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On-line version ISSN 1678-8060
Mem. Inst. Oswaldo Cruz vol.97 no.7 Rio de Janeiro Oct. 2002
Vol. 97(7): 941-945, October 2002
B Lores+, C del Aguila*, C Arias
Laboratorio de Parasitología, Facultad de Ciencias, Universidad de Vigo, Vigo, España *Sección de Parasitología, Facultad de CC Experimentales y Técnicas, Universidad San Pablo-CEU, Madrid, España
In this survey we examined 87 domestic animal stool samples in order to detect the possible presence of microsporidia in animals in close contact with humans in Galicia (NW, Spain). The detection of Enterocytozoon bieneusi spores was confirmed in faecal samples from two dogs and one goat by polymerase chain reaction. None of the positive samples for microsporidia in the staining method were amplified with species-specific primers for Encephalitozoon intestinalis, E. hellem and E. cuniculi. Four rabbits faecal samples reacted with anti-E. cuniculi serum. Our results could indicate the importance of domestic animals as zoonotic reservoirs of microsporidial human infections.
Key words: Enterocytozoon bieneusi - domestic animals - faeces - zoonotic origin - Galicia - Spain
Microsporidia are protozoan parasites belonging to the phylum Microsporidia within which exist over 1000 species classified into approximately 100 genera. These eukaryotic obligate intracellular protozoans have been described infecting every major animal group, especially insects, fish, and mammals (Wittner 1999). Microsporidia have been increasingly recognized as opportunistic pathogens of immunodeficient patients (Weber et al. 1994), especially in Aids patients but it is also becoming increasingly common in immunocompetent individuals (Gainzarain et al. 1998, Lores et al. 2001).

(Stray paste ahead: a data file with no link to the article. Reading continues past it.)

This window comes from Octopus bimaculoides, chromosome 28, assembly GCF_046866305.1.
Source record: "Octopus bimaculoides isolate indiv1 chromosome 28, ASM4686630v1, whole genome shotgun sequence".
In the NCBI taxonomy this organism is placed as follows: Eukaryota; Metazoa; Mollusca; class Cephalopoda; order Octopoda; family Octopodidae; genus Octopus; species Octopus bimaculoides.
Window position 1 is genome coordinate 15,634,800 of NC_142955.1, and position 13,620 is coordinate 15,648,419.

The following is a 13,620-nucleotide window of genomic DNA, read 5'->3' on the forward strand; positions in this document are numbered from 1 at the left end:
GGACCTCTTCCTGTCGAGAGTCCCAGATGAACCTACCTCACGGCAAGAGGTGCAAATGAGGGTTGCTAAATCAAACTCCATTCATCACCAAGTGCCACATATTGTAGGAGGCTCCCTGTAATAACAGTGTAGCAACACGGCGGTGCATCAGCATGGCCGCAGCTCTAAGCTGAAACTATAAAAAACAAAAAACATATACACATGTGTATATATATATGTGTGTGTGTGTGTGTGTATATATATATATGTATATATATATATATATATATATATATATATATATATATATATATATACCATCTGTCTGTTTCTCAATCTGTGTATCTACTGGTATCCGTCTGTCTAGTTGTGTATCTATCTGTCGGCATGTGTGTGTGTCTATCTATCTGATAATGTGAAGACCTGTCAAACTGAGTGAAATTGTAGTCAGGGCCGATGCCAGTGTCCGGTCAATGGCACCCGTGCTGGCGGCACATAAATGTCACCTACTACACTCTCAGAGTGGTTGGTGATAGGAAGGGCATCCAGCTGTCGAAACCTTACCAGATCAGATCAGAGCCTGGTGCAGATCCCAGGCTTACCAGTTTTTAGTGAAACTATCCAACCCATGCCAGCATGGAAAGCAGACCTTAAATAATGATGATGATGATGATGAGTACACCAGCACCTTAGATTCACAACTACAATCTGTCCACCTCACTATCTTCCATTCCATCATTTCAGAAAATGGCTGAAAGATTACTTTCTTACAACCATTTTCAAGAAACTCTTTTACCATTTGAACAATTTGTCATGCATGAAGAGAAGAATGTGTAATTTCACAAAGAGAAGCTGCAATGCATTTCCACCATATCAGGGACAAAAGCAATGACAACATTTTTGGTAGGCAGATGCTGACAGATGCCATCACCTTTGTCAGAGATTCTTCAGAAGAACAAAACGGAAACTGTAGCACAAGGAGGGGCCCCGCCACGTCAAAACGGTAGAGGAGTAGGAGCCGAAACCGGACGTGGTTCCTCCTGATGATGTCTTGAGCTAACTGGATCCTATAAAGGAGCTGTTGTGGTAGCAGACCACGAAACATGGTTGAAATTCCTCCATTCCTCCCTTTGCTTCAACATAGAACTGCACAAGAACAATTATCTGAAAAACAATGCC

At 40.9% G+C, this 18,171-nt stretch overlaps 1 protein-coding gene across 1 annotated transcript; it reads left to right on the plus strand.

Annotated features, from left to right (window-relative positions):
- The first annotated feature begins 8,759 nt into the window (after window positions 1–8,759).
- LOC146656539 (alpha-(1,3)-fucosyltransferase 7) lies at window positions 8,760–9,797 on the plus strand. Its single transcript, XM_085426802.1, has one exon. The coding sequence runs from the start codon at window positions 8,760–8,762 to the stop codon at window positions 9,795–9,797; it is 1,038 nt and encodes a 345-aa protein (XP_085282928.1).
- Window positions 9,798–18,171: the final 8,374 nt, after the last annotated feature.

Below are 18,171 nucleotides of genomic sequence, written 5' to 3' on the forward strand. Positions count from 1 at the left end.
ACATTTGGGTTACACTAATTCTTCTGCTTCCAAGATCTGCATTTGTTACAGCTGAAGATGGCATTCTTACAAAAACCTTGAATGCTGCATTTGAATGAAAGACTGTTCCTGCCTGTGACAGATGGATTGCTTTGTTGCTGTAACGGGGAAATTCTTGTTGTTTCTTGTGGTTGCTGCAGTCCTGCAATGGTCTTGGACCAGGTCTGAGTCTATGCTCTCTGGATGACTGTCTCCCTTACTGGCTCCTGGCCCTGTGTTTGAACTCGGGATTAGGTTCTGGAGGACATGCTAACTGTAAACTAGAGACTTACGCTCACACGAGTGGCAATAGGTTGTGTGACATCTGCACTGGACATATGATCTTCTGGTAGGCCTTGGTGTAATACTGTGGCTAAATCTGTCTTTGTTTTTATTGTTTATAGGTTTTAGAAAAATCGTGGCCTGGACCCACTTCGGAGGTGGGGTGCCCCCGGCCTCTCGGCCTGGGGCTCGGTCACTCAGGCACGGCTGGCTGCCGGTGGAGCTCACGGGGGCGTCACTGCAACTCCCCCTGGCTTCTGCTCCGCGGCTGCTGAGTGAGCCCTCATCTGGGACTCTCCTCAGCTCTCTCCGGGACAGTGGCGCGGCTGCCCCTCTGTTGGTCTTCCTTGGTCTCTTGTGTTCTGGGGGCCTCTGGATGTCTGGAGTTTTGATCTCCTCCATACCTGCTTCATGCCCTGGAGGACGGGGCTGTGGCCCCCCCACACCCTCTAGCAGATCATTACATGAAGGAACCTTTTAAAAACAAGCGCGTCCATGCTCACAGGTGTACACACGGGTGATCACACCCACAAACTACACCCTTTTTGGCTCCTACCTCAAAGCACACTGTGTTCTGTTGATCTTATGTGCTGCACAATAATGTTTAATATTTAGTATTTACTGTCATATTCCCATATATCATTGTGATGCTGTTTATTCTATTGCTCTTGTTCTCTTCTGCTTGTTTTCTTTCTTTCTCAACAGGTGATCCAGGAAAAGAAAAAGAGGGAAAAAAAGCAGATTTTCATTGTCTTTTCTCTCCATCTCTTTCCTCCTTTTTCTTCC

Although during the last decade numerous data related to the epidemiology of this infection in humans and animals have been accumulated, implying a zoonotic nature of these parasites, direct evidence of transmission from animals to humans are still lacking (Deplazes et al. 2000).
Encephalitozoon cuniculi is probably the most extensively studied mammalian microsporidian and has been reported to infect a wide range of hosts, including common laboratory rodents as well as human and non-human primates. This is the first microsporidian species infecting humans that has been considered a zoonosis (Deplazes et al. 1996, Didier et al. 1996) .
The first identification of E. intestinalis in mammals other than humans was reported by Bornay et al. (1998) in the faeces of donkeys, dogs, pigs, cow, and goat suggesting that E. intestinalis might also be of zoonotic origin.
Enterocytozoon bieneusi is the most frequent microsporidian found in humans, especially in Aids patients. It has been associated mainly with chronic diarrhoea, although it has been diagnosed in patients with other forms of immunosuppression and in immunocompetent travellers with self-limited diarrhoea (Weber & Bryan 1994, Sobottka et al. 1995). In addition, this pathogen has recently been detected in other natural hosts such as pigs (Deplazes et al. 1996, Breitenmoser et al. 1999, Rinder et al. 2000), cows, goats, pigs, chickens, cats, turkeys (Bornay et al. 1998), rabbits, dogs (del Aguila et al. 1999), and in simian immunodeficiency virus-inoculated monkeys (Tzipori et al. 1997, Mansfield et al. 1997). Consequently, this microsporidian infection may be more common than previously suspected.
In this study, we used microscopic, immunologic, and molecular methods to detect microsporidial spores in faecal samples of domestic animals from Galicia (NW, Spain). We have designed this survey in order to expand our knowledge concerning the pathogenic role of microsporidia in animals having close contact with humans.
Animal stool samples - A total of 87 faecal samples from 75 domestic animals (22 rabbits, 17 dogs, 10 cats, 4 pigs, 2 donkeys, 10 horses, 7 goats, and 3 cows) were collected during a study conducted in rural villages in the provinces of Pontevedra and Ourense (NW, Spain). Samples were stored in 10% formalin for several months. At the time of this study, samples were concentrated by ethyl acetate, and stored at 4ºC until used. Unpreserved samples were aliquoted and conserved at -80ºC for molecular study.